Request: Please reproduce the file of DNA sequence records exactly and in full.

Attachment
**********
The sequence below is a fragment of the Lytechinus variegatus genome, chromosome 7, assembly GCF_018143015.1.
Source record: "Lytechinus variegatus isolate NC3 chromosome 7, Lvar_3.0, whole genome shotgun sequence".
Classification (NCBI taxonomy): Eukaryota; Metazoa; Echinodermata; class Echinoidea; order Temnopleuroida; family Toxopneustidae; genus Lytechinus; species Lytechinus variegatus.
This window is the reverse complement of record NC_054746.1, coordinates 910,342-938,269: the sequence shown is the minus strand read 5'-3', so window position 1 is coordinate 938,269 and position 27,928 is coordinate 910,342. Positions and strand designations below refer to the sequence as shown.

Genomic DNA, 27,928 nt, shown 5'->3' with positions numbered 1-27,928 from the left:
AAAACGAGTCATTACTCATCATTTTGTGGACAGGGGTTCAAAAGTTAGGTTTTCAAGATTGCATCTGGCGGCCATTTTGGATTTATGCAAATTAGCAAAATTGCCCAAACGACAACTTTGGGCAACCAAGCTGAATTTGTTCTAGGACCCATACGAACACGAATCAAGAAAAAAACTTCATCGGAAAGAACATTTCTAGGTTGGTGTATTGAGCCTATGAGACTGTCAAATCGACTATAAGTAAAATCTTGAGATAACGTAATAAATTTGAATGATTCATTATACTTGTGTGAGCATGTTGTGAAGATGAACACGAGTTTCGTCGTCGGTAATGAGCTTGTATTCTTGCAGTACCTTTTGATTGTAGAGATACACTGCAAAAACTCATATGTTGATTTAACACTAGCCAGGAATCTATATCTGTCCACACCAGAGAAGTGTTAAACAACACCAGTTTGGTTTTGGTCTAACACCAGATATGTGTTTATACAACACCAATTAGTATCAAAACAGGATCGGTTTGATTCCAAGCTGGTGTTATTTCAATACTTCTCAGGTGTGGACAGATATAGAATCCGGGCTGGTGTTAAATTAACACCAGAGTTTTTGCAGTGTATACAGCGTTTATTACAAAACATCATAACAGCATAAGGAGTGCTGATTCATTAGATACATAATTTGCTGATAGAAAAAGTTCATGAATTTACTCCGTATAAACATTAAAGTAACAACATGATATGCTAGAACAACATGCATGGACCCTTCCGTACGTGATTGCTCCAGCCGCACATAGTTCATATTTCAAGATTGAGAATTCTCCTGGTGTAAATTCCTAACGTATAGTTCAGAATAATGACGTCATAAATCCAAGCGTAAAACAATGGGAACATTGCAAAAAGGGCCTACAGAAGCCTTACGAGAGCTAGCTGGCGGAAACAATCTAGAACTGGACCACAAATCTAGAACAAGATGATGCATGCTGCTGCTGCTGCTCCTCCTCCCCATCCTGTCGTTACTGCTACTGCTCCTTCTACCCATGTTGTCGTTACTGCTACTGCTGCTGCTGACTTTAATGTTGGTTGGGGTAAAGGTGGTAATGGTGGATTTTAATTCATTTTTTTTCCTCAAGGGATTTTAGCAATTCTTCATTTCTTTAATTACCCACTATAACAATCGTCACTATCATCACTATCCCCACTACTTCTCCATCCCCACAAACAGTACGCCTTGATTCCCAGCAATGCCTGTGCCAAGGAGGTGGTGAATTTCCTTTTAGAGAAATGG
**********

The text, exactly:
The sequence below is a fragment of the Lytechinus variegatus genome, chromosome 7, assembly GCF_018143015.1.
Source record: "Lytechinus variegatus isolate NC3 chromosome 7, Lvar_3.0, whole genome shotgun sequence".
Classification (NCBI taxonomy): Eukaryota; Metazoa; Echinodermata; class Echinoidea; order Temnopleuroida; family Toxopneustidae; genus Lytechinus; species Lytechinus variegatus.
This window is the reverse complement of record NC_054746.1, coordinates 910,342-938,269: the sequence shown is the minus strand read 5'-3', so window position 1 is coordinate 938,269 and position 27,928 is coordinate 910,342. Positions and strand designations below refer to the sequence as shown.

Genomic DNA, 27,928 nt, shown 5'->3' with positions numbered 1-27,928 from the left:
AAAACGAGTCATTACTCATCATTTTGTGGACAGGGGTTCAAAAGTTAGGTTTTCAAGATTGCATCTGGCGGCCATTTTGGATTTATGCAAATTAGCAAAATTGCCCAAACGACAACTTTGGGCAACCAAGCTGAATTTGTTCTAGGACCCATACGAACACGAATCAAGAAAAAAACTTCATCGGAAAGAACATTTCTAGGTTGGTGTATTGAGCCTATGAGACTGTCAAATCGACTATAAGTAAAATCTTGAGATAACGTAATAAATTTGAATGATTCATTATACTTGTGTGAGCATGTTGTGAAGATGAACACGAGTTTCGTCGTCGGTAATGAGCTTGTATTCTTGCAGTACCTTTTGATTGTAGAGATACACTGCAAAAACTCATATGTTGATTTAACACTAGCCAGGAATCTATATCTGTCCACACCAGAGAAGTGTTAAACAACACCAGTTTGGTTTTGGTCTAACACCAGATATGTGTTTATACAACACCAATTAGTATCAAAACAGGATCGGTTTGATTCCAAGCTGGTGTTATTTCAATACTTCTCAGGTGTGGACAGATATAGAATCCGGGCTGGTGTTAAATTAACACCAGAGTTTTTGCAGTGTATACAGCGTTTATTACAAAACATCATAACAGCATAAGGAGTGCTGATTCATTAGATACATAATTTGCTGATAGAAAAAGTTCATGAATTTACTCCGTATAAACATTAAAGTAACAACATGATATGCTAGAACAACATGCATGGACCCTTCCGTACGTGATTGCTCCAGCCGCACATAGTTCATATTTCAAGATTGAGAATTCTCCTGGTGTAAATTCCTAACGTATAGTTCAGAATAATGACGTCATAAATCCAAGCGTAAAACAATGGGAACATTGCAAAAAGGGCCTACAGAAGCCTTACGAGAGCTAGCTGGCGGAAACAATCTAGAACTGGACCACAAATCTAGAACAAGATGATGCATGCTGCTGCTGCTGCTCCTCCTCCCCATCCTGTCGTTACTGCTACTGCTCCTTCTACCCATGTTGTCGTTACTGCTACTGCTGCTGCTGACTTTAATGTTGGTTGGGGTAAAGGTGGTAATGGTGGATTTTAATTCATTTTTTTTCCTCAAGGGATTTTAGCAATTCTTCATTTCTTTAATTACCCACTATAACAATCGTCACTATCATCACTATCCCCACTACTTCTCCATCCCCACAAACAGTACGCCTTGATTCCCAGCAATGCCTGTGCCAAGGAGGTGGTGAATTTCCTTTTAGAGAAATGG